). There was no support for phototherapy treatment differences for wave II–I interwave latencies, suggesting that the phototherapy treatment effect for the 501–750 g birth-weight infants for the IV–III interwave latencies may be a chance result.
Adjusting for the age at testing and each of the baseline and demographic variables listed in did not significantly alter the phototherapy treatment effects reported in . In addition, adjusting for possible mediators having their onset after the initiation of phototherapy but prior to the 35-week assessment (intraventricular hemorrhage grades 3 and 4, necrotizing enterocolitis, retinopathy of prematurity, patent ductus arteriosus, bronchopulmonary dysplasia, and late-onset sepsis) did not alter the recorded phototherapy treatment effects.
18- to 22-Month Outcomes
To further evaluate center differences, post hoc analyses were conducted comparing 18- to 22-month outcomes. Fewer aggressively treated center A infants (6/13 or 46%) died or had neurodevelopmental impairment at 18–22 months than conservatively treated center A infants (11/18 or 61%). In contrast, more aggressively treated center B infants (22/34 or 65%) died or had neurodevelopmental impairment at 18–22 months than conservatively treated center B infants (18/36 or 50%). These center differences were also observed for deaths and neurodevelopmental impairment analyzed separately.
Four infants had no scorable BAER waves despite valid recording conditions. All four of these infants were from center B: one in the 751–1,000 g stratum receiving conservative phototherapy and the other three in the 501–750 g stratum, one receiving conservative phototherapy and the other two receiving aggressive phototherapy. Three of these infants in this study were the only infants recorded as being deaf at the 18- to 22-month assessment. The other infant with no BAER died before the 18- to 22-month assessment.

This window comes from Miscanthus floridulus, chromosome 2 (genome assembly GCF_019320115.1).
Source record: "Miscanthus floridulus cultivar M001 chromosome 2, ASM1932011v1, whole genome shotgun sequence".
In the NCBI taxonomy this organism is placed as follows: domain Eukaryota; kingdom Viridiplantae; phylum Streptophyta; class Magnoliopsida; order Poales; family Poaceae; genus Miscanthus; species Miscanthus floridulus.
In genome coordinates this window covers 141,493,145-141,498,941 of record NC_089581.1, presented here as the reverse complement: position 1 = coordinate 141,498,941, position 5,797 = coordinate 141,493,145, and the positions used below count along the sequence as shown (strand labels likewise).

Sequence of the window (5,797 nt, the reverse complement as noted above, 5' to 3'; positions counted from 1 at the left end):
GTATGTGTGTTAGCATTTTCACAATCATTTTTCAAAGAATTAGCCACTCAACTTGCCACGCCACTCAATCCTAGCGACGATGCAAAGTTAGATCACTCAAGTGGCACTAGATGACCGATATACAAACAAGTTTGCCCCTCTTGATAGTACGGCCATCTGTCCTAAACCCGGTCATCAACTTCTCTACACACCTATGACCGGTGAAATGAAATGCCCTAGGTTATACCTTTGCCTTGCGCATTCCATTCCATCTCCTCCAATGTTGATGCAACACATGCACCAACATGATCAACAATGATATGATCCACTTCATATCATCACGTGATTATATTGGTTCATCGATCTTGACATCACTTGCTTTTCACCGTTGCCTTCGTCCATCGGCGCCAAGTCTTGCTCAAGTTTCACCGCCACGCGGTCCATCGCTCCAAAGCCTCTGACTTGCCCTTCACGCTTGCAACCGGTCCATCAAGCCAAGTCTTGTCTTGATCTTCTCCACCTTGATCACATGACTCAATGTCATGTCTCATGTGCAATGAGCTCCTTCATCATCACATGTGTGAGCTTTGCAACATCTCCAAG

Each of the four bilirubin variables was positively correlated with the BAER V, III, and I latencies but not the interwave intervals for the 751–1,000 g center A infants in the aggressive treatment arm. The regression coefficients were of similar magnitude for all three waves for these infants (V, III, and I latencies are highly correlated) and 8/12 (three waves by four bilirubin variables) were statistically significant at the 0.05 level. For wave V, there was a 0.05-ms (95% CI = −0.05, 0.16) latency increase for every mg/dl increase in 14-day TSB average, a 0.06-ms (95% CI = −0.04, 0.16) latency increase for every mg/dl increase in peak TSB over the 14-day treatment interval, a 0.09-ms (95% CI = 0.01, 0.18) latency increase for every 24-h increase in the age at peak TSB, and a 0.15-ms (95% CI = 0.02, 0.27) latency increase for every 24-h increase in the duration of phototherapy. For the 751–1,000 g center A infants, 11/12 correlations were positive in the conservative treatment arm, although only one was significant at the 0.05 level. There were only three significant positive correlations for infants in the 72 other combinations of center, birth-weight stratum, and phototherapy treatment.